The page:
The new 30 year Greek bonds that investors will exchange old bonds into are already being quoted in the “grey, when issued” market. The indicative price is around 15-20% yield. This tells us that investors think that Greece is still a high risk investment, that it will need more bailout money, it still does not have a sustainable level of debt and that Greece may default again in the future,. Now these are very indicative prices at the moment, but they do not inspire confidence and suggest that the 2042 bonds will prove as damaging to investors wealth as the old Greek bonds. In fact a 15-20% yield suggests that the price of the new thirty year bond will collapse when it is issued, so investors that have already taken 70% plus losses on the old bonds, will straight away take capital losses on their holdings of the new bonds. So in fact investors will face losses of more like 80-90%. This is a lesson for all holders of Euro sovereign debt.
The treatment of Greece has set a precedent for any other indebted Eurozone country. A debt swap deal like this can happen elsewhere, no matter what the ECB’s Mario Draghi says of the Special Case of Greece. So given that Eurozone nations are no longer risk free, what is happening to the borrowing costs of the troubled Euro countries?
Take a look at the chart below which shows the yields on ten year government bonds for Ireland (in white), Italy (in orange), Portugal (in yellow) and Spain (in red). The first thing to notice is that Italian ten year yields are back to 4.7% – last seen in June 2011 – the Mario Monti effect. Irish borrowing costs have also fallen dramatically from 15% in July to 6.7% currently. But the story is the opposite for the Iberian countries, with Portuguese yields rising from 9.5% in September to 13% now and Spanish yields starting to increase as the country’s debt position worsens.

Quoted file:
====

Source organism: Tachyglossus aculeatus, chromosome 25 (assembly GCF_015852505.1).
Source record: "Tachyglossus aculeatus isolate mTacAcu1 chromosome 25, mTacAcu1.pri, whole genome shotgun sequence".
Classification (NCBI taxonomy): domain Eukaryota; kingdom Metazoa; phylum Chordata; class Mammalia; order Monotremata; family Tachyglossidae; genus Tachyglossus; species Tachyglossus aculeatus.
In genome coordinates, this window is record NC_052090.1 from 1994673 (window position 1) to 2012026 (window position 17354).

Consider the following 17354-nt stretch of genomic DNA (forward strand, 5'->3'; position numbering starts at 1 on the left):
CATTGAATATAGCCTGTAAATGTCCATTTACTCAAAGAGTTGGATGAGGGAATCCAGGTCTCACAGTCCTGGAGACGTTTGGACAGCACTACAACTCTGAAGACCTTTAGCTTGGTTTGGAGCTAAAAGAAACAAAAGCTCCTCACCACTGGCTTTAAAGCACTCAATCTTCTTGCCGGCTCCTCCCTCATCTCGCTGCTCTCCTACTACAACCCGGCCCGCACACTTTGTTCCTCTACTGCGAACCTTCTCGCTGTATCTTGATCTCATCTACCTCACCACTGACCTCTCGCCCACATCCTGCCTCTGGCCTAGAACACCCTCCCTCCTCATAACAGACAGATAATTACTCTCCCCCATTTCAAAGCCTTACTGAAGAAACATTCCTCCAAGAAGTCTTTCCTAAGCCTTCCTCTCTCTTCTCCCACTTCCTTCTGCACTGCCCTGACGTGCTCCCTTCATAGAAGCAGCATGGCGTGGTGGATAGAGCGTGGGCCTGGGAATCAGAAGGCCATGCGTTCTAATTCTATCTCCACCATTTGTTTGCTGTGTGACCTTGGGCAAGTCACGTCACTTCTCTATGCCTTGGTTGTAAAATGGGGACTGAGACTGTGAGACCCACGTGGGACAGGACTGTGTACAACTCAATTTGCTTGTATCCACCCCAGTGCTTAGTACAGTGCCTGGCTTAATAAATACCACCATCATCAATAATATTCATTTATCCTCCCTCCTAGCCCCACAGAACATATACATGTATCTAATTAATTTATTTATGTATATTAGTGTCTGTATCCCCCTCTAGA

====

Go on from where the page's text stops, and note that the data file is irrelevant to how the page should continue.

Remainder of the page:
The Greek debt write off is a significant milestone in this crisis. Market players have been predicting a Greek default for years and yet politicians refused to believe it. What this shows is that Economics will eventually win out over Politics. It has also established a precedent for massive debt restructuring, and established that the ecb will be treated as a senior creditor (it swapped its bonds for protected non cac bonds in advance of the debt swap deal). For any holders of Euro zone sovereign debt, these facts must be reflected in the pricing of the risk of lending to Euro zone countries. Even given the enthusiasm for super Mario Monti, I do not therefore understand how Italian borrowing costs can be down at nine month lows. The debt swap and the ECB’s established seniority have considerably increased the credit risk for holders of indebted Euro country bonds.